If we were worried about China’s dominance of global steel output over the last decade, the next decade is looking like it may be even worse.
Having bounced back robustly this year from severe coronavirus lockdowns in Q1, China is on track to top 1 billion tons of steel production by the end of 2020, beating 2019’s 996.3 million tons despite steel-consuming industries suffering a lockdown.
Indeed China is the only major producing country to have increased output this year, up 5.6% at the end of October. Europe, North America, Japan, South Korea, and India are all down over the year cumulatively, leading to a global 1.9% reduction.
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Despite a small decrease from record levels in August and September, China’s October output was still up on last year.
The month-on-month fall was put down to production restrictions implemented by steel mills to control air pollution, principally to sintering and blast furnace output. And while pollution controls are expected to be lighter this year than in previous winters, such action could be a harbinger of further restrictions during Q4 2020 and Q1 2021. An article in Nasdaq though suggests Chinese mills have been migrating to new less-polluting capacity over the last year and to have retrofitted pollution-control equipment on older plants so any restrictions will be a lighter touch this year than in past years. Even so, any enforced closures would reduce availability and could support prices during the winter months.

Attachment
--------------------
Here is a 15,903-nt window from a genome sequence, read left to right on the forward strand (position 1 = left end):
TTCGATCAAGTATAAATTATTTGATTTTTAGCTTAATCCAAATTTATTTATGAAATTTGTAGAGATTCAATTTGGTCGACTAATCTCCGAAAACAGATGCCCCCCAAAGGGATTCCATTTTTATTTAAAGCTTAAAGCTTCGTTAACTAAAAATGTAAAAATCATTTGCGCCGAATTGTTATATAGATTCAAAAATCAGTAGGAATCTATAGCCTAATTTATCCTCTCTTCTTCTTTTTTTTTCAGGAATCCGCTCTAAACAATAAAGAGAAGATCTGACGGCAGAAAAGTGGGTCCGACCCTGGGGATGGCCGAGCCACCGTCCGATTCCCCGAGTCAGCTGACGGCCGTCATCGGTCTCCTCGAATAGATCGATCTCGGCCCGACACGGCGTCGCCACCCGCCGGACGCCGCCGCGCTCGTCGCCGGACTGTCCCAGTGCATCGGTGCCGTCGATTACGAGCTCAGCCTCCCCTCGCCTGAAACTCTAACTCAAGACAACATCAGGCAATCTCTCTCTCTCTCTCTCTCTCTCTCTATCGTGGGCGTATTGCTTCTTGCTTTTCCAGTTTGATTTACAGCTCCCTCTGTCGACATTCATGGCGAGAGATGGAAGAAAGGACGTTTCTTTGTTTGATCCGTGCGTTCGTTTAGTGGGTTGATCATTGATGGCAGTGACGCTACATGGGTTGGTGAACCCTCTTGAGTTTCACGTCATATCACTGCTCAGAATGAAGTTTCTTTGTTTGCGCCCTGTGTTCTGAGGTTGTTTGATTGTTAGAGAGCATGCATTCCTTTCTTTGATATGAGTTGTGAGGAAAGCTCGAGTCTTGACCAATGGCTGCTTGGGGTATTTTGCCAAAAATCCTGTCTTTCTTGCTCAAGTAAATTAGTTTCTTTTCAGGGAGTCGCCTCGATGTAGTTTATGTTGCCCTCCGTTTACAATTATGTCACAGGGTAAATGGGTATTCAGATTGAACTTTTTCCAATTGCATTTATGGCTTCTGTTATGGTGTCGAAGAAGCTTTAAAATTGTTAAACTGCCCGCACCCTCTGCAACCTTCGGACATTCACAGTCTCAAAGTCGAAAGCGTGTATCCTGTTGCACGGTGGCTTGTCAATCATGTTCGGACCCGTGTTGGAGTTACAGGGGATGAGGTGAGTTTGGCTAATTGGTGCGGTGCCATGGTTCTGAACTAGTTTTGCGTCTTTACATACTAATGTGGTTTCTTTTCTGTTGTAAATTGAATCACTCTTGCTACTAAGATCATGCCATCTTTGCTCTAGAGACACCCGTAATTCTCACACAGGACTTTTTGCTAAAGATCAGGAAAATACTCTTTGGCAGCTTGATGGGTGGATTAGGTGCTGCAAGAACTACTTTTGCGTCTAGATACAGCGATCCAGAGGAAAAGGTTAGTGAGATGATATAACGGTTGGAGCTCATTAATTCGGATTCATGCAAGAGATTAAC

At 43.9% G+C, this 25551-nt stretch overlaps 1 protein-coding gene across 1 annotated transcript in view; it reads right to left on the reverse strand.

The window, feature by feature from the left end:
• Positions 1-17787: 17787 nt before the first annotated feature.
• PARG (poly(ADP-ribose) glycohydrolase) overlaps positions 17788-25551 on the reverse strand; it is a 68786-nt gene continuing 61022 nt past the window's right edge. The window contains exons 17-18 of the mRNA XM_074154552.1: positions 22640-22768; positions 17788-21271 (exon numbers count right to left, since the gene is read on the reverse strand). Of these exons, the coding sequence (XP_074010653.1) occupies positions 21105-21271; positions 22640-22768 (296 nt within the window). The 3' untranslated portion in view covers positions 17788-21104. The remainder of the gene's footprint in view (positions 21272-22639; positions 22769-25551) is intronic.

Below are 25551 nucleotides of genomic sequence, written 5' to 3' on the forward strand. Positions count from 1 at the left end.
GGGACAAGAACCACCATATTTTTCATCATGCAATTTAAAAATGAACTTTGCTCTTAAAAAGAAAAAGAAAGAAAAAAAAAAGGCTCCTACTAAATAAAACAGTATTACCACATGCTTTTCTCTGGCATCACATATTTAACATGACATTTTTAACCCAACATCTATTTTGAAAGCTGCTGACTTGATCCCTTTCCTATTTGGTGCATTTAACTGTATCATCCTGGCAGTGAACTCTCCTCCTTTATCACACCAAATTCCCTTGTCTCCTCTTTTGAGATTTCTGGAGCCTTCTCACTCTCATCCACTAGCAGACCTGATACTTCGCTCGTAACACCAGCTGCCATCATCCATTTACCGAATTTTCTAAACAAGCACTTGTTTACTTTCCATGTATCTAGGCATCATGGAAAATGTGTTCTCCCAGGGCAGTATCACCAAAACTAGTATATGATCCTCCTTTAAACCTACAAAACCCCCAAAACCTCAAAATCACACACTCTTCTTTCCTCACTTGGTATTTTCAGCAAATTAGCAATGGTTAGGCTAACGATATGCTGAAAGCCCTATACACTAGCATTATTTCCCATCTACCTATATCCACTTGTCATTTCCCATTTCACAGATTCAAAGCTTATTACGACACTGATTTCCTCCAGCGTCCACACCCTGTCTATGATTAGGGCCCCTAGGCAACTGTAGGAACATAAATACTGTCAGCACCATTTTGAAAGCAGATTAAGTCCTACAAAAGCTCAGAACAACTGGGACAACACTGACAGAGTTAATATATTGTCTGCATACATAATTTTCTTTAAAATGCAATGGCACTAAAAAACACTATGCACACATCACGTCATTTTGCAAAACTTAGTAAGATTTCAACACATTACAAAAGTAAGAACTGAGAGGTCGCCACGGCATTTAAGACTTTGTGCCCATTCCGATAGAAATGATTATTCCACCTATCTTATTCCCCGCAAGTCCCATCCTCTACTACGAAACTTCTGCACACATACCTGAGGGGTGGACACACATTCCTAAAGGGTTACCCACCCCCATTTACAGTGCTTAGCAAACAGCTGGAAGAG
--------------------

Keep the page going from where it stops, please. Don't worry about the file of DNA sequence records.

Steel mills have been incentivized by high prices this year to boost output. Strong enough in the summer to even suck in low-cost metal from regional suppliers like India for a while. But the article suggests government credit-tightening measures aimed at the property market may lead to a slowdown in demand, even as government-funded infrastructure projects continue to provide a dynamic from the public sector.
One note of caution appears in a Yahoo Finance post advising rising levels of steel production have led to high levels of finished steel inventories of late, suggestive that peak demand may already have passed at least for the quieter winter months for the construction industry.
While output and demand have been strong this year, it should not be overlooked that much of this strength has been stimulus-boosted.
China’s structural overcapacity for steel output remains, albeit with increasingly more efficient and less-polluting plants, but all that new investment will demand payback for years to come.
Consolidation will prove expensive, and painful, when demand eases after the current stimulus programs. Beijing can’t pump the economy with stimulus forever, and current programs will see the economy through the winter and into next year — but the fear remains among “rest of the world” producers that 2021 could see the resurgence of exports as a relief valve for all that capacity.
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